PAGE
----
The Space Shuttle may be used to deploy two US Air Force Defence Support Programme (DSP) missile-early-warning satellites as part of a NASA/US Air Force programme which is designed to save costs and share technology.

The two organisations will study the feasibility of flying the TRW-built DSP satellites on the Shuttle - instead of the Titan 4 - in 1999, as well as the expanded use of the Shuttle for technology payloads and the consolidation of future space-transportation plans.

The last Shuttle flight to deploy a DSP satellite was the STS44 in 1991, while what was described as the final military Shuttle mission, the STS53, was launched in 1992. These, and the STS4 and STS39, were the only unclassified Shuttle missions to be flown for the military. There have been seven classified missions.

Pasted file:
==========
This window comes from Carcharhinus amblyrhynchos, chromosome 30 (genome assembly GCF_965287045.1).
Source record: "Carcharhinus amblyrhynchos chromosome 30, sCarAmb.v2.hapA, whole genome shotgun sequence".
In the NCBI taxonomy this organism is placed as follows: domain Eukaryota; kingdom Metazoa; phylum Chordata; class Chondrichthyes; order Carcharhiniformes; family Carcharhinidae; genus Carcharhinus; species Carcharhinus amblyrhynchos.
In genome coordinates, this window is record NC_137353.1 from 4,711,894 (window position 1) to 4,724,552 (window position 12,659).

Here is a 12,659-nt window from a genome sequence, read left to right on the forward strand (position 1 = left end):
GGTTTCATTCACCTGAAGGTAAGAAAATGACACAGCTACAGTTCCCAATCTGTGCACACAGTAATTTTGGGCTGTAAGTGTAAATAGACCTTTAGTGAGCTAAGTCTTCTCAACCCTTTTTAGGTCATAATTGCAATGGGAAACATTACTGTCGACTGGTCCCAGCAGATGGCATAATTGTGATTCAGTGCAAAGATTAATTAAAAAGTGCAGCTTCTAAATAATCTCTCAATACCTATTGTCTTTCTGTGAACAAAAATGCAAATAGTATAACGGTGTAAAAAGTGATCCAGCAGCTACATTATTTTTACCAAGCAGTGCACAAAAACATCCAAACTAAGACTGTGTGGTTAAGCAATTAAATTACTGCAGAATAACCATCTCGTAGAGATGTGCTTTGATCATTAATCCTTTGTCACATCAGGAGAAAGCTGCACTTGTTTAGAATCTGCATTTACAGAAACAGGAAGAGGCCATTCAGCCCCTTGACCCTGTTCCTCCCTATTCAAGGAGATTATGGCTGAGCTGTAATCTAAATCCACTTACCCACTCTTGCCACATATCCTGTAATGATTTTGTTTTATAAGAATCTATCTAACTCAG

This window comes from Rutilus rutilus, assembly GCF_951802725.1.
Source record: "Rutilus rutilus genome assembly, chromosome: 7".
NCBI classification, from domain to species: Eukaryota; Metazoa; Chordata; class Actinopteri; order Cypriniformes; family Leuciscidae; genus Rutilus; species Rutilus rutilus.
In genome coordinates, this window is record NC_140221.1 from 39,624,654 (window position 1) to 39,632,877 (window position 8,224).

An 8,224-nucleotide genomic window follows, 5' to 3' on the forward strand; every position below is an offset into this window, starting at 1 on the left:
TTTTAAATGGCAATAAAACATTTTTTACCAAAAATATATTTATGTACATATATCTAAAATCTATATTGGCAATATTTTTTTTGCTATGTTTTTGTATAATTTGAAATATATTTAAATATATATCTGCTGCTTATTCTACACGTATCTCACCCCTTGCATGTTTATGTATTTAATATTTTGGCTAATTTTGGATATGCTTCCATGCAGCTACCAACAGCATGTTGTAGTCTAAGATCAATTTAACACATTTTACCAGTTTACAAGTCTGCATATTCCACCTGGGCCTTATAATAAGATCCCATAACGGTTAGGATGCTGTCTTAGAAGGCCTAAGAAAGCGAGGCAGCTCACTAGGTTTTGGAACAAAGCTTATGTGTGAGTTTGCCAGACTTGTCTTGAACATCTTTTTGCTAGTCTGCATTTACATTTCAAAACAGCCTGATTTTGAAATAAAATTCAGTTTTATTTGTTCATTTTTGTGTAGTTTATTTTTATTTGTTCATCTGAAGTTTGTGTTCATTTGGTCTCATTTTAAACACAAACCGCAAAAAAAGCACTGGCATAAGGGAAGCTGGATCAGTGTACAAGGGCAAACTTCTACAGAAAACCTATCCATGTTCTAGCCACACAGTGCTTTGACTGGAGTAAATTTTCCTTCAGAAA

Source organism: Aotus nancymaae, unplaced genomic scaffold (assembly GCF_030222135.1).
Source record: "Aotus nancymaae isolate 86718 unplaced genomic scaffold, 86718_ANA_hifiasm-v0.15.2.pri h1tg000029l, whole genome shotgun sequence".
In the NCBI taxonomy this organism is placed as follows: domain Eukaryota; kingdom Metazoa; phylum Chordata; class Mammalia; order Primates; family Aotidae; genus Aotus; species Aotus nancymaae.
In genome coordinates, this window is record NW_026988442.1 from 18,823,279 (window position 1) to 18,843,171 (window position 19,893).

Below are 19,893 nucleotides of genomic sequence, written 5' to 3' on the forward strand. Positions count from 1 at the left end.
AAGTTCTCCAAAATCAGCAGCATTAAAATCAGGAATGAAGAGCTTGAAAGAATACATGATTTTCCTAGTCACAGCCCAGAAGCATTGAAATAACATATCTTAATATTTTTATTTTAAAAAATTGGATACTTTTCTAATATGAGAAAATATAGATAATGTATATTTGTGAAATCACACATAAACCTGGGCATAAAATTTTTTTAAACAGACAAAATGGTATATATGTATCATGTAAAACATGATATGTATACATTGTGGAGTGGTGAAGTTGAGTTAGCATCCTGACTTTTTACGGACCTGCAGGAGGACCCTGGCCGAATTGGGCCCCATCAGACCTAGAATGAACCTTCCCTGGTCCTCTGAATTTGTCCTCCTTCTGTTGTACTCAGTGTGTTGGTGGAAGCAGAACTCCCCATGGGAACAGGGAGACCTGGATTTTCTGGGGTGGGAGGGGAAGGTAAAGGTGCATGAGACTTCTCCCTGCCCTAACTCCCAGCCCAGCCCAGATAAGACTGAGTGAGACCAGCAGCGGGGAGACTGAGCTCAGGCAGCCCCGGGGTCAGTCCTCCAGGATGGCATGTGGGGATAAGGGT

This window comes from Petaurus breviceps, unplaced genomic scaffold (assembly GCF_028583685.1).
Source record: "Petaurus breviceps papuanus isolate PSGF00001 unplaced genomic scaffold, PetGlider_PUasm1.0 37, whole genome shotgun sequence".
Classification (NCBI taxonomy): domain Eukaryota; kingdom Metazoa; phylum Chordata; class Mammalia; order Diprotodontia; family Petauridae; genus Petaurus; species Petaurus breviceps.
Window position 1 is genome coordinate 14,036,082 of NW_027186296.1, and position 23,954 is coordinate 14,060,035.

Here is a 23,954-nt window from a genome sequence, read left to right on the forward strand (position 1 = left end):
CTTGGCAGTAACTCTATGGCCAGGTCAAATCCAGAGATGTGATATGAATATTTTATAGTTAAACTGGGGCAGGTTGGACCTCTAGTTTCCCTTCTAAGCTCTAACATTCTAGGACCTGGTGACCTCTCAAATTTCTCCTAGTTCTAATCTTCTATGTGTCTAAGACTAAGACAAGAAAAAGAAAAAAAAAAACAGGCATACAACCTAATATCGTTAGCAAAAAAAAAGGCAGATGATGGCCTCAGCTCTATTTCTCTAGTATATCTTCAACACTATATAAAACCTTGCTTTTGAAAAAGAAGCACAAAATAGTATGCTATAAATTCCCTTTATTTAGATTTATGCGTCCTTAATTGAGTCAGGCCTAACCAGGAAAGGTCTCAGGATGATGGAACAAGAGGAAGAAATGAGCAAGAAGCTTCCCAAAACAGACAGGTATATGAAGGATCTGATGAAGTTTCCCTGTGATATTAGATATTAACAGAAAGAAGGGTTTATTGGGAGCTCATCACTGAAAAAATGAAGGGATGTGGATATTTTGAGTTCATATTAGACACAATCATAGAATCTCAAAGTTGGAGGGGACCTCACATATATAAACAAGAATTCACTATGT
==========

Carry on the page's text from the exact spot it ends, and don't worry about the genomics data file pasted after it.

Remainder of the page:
NASA has confirmed, meanwhile, that the Space Shuttle Columbia will be launched on 1 July for a reflight of the $500 million STS83 microgravity-laboratory mission, aborted four days into a planned 16-day flight by a fuel-cell failure earlier this month (Flight International, 16-22 April).

The unprecedented reflight, designated the STS83R, will be the first with the same crew, who will be making another flight a record 88 days after their previous launch.

The 84-day turnaround by the Columbia will be the fastest in the post-Challenger phase of the Shuttle programme. NASA says that the plan is "ambitious, aggressive - but 'do-able'."

The decision will mean delaying three other Shuttle missions by between two and four weeks, but it will not affect the planned launch on 15 May of the STS84 Atlantis, which will be used to conduct the sixth Shuttle Mir Mission.


Source: Flight International